Driving Growth and Innovation With Sustainable Design
- Tuesday, 27 September 2011
The ability to estimate environmental impacts during product design — at the single component, individual assembly, and complete product level — adds a new dimension to the product development process. With SolidWorks Sustainability software, designers and engineers will have an Environmental Impact Dashboard as part of their design system, so they can estimate environmental impacts for each stage of a product’s lifecycle, including: Raw Materials Ex traction, Material Processing, Part Manufacturing, Assembly, Product Use, and End of Life. The software can generate the following estimates:
• Carbon Footprint. Measures the units of carbon dioxide equivalent (CO2e) emitted. • Total Energy Consumed. Measures the consumption of non-renewable energy associated with the design’s lifecycle, in units of megajoules (MJ). • Air Acidification. Measures the units of kilogram sulfur dioxide equivalent (SO2) emitted into the atmosphere; used as a measure of overall environmental impact to the air. • Water Eutrophication. Measures the units of kilogram phosphate equivalent (PO4) released; used as a measure of overall environmental impact to the water.
Sustainable design practices are crucial aspects of any sustainability initiative. Having environmental impact assessment capabilities integrated inside your company’s design system will jumpstart your sustainability efforts by generating the kinds of information that could only have been guessed at in the past.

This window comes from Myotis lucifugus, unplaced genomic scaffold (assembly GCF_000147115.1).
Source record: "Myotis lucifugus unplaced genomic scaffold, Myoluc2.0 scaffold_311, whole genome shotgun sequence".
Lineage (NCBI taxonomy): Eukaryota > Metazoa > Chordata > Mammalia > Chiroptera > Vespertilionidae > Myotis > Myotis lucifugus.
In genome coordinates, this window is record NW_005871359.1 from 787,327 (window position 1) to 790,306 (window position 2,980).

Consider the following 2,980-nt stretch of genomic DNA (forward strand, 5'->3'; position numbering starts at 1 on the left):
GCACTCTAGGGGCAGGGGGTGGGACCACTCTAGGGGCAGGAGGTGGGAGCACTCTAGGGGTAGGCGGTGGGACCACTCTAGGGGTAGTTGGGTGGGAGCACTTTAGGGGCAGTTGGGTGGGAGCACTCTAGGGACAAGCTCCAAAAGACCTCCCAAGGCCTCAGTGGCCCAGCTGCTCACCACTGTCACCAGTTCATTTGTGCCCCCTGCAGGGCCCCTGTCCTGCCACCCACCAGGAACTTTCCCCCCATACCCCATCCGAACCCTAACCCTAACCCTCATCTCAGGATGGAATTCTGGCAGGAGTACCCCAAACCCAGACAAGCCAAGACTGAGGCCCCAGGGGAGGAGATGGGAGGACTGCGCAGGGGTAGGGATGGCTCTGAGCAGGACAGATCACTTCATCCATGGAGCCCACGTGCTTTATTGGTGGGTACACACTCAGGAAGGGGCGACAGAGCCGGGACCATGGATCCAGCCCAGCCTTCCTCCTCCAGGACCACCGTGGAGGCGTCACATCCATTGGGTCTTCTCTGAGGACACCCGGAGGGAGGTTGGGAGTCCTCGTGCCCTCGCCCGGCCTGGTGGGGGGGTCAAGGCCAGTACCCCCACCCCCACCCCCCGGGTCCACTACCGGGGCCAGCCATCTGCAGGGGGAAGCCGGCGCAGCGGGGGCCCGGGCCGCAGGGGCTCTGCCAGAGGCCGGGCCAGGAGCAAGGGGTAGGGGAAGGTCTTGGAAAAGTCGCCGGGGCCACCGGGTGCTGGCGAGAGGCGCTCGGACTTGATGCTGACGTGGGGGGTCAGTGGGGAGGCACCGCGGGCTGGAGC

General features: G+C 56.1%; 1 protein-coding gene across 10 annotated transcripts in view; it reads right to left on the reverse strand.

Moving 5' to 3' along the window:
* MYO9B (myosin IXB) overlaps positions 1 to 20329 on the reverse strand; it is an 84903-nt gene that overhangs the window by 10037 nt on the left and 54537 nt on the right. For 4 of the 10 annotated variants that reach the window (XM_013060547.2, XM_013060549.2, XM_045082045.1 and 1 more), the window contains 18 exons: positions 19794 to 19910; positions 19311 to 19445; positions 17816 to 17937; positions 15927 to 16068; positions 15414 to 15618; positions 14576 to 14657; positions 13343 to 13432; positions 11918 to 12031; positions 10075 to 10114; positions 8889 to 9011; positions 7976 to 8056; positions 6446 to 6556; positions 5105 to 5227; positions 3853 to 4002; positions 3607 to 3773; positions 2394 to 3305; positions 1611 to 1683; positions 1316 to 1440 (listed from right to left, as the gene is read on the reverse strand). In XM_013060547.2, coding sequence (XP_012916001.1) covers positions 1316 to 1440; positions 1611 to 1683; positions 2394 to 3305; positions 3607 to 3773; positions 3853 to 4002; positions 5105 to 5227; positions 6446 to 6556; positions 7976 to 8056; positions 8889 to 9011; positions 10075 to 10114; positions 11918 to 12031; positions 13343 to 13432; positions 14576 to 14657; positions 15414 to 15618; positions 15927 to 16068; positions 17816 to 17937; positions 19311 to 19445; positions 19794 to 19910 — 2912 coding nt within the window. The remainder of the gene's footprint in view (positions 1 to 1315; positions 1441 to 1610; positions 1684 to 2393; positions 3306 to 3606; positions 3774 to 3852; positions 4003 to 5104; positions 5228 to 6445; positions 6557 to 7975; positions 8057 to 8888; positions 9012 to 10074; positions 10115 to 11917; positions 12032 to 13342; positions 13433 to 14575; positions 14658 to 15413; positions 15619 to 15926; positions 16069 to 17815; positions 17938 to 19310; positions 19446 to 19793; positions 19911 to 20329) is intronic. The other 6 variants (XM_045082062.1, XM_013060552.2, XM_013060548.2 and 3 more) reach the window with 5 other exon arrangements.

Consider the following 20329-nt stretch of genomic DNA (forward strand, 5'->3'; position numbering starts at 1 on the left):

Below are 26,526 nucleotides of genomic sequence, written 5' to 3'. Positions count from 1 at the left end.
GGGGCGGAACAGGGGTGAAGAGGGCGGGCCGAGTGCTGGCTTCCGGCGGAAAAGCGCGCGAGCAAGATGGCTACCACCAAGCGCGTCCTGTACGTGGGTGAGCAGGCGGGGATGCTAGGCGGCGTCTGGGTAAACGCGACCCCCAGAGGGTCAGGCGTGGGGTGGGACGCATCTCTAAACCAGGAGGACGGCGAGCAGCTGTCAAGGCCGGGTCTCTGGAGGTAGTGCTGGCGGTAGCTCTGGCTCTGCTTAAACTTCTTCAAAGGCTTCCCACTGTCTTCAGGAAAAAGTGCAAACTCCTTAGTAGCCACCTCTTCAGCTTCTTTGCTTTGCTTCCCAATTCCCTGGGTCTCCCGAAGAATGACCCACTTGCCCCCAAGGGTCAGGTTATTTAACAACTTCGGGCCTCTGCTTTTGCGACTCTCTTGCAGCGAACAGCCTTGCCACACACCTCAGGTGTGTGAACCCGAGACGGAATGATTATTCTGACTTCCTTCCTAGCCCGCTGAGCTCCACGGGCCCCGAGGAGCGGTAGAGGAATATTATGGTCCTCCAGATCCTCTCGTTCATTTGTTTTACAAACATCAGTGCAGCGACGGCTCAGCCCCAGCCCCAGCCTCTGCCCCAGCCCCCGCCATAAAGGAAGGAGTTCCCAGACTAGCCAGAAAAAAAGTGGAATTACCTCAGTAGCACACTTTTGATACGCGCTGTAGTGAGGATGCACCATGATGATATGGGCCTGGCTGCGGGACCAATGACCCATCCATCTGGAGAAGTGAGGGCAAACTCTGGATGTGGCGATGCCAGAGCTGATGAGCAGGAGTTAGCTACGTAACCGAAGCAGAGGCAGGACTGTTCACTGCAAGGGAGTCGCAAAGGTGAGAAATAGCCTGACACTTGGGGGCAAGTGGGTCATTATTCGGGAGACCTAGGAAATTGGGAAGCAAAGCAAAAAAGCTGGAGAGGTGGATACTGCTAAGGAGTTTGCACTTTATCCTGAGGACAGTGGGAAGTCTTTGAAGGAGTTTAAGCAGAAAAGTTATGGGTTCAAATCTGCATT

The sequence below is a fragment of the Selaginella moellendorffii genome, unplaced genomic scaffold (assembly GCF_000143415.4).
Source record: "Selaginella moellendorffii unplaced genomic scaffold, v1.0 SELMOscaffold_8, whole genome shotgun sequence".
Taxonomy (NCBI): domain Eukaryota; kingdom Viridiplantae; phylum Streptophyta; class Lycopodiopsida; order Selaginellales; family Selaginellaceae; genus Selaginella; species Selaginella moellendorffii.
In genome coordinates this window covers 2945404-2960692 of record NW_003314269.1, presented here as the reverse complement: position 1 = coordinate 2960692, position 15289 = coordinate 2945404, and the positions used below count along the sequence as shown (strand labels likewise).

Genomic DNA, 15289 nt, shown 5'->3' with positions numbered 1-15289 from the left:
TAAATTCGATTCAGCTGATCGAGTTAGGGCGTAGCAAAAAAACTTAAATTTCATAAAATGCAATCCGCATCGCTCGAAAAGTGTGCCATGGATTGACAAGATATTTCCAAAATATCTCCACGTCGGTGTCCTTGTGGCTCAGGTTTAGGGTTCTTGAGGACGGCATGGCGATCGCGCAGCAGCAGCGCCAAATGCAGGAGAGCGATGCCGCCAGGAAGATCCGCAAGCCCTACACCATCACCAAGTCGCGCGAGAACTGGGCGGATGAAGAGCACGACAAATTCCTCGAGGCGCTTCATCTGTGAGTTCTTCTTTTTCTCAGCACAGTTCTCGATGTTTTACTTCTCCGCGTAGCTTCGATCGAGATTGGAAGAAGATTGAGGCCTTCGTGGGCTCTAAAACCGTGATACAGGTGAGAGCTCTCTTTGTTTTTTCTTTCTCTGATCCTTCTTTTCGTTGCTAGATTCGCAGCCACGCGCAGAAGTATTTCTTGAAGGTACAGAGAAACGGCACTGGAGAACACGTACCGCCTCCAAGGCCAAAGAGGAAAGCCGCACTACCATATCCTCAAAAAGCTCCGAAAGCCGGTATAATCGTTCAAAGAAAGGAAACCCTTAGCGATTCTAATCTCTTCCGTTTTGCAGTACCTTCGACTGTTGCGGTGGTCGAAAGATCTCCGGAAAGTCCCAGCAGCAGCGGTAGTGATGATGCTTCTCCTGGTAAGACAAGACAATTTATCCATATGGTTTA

Perhaps the greatest challenge that manufacturers face in implementing a sustainability strategy is communicating the benefits of sustainable design in a way that makes business sense to product development, supply chain management, manufacturing, sales, and marketing. Some parties that may appear to be external such as vendors, partners, and suppliers, become an integral part of the sustainability discussion because many of the environmental impacts linked to your products depend upon supplied components and materials. Even customers factor into the mix. For example, many OEMs now require sustainability scorecards from their suppliers in order to obtain preferred status.
Although you may believe that the time for urgency resides somewhere in the future, that time is here. It’s not just consumer demand for eco-friendly products that’s on the rise, but also a ramping-up of sustainability programs at manufacturing companies large and small. To reach the point where sustainability provides a competitive advantage for your organization, you need to start thinking about it now.
This article was contributed by Dassault
Systèmes SolidWorks Corp., Concord, MA.